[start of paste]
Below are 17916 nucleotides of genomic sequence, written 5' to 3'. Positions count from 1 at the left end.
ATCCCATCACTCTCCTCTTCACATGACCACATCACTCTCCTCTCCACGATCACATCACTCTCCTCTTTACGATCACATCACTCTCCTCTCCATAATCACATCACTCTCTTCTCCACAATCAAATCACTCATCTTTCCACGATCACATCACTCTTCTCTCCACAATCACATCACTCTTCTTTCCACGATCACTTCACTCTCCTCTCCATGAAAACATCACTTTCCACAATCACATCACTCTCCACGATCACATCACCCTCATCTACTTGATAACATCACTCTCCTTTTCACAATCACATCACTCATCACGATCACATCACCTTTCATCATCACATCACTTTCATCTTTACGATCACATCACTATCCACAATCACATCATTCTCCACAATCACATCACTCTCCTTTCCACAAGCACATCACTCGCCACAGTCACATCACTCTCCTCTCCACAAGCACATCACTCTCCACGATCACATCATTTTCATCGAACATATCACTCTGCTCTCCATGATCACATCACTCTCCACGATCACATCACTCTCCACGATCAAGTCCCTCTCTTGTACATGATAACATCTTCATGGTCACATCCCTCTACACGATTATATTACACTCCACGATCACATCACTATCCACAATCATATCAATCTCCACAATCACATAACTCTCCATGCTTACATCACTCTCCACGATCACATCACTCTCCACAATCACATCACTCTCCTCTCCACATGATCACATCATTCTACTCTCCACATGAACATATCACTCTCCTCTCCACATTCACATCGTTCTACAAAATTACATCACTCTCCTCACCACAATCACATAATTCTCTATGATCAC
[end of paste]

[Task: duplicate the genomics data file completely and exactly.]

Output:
Below are 17916 nucleotides of genomic sequence, written 5' to 3'. Positions count from 1 at the left end.
ATCCCATCACTCTCCTCTTCACATGACCACATCACTCTCCTCTCCACGATCACATCACTCTCCTCTTTACGATCACATCACTCTCCTCTCCATAATCACATCACTCTCTTCTCCACAATCAAATCACTCATCTTTCCACGATCACATCACTCTTCTCTCCACAATCACATCACTCTTCTTTCCACGATCACTTCACTCTCCTCTCCATGAAAACATCACTTTCCACAATCACATCACTCTCCACGATCACATCACCCTCATCTACTTGATAACATCACTCTCCTTTTCACAATCACATCACTCATCACGATCACATCACCTTTCATCATCACATCACTTTCATCTTTACGATCACATCACTATCCACAATCACATCATTCTCCACAATCACATCACTCTCCTTTCCACAAGCACATCACTCGCCACAGTCACATCACTCTCCTCTCCACAAGCACATCACTCTCCACGATCACATCATTTTCATCGAACATATCACTCTGCTCTCCATGATCACATCACTCTCCACGATCACATCACTCTCCACGATCAAGTCCCTCTCTTGTACATGATAACATCTTCATGGTCACATCCCTCTACACGATTATATTACACTCCACGATCACATCACTATCCACAATCATATCAATCTCCACAATCACATAACTCTCCATGCTTACATCACTCTCCACGATCACATCACTCTCCACAATCACATCACTCTCCTCTCCACATGATCACATCATTCTACTCTCCACATGAACATATCACTCTCCTCTCCACATTCACATCGTTCTACAAAATTACATCACTCTCCTCACCACAATCACATAATTCTCTATGATCAC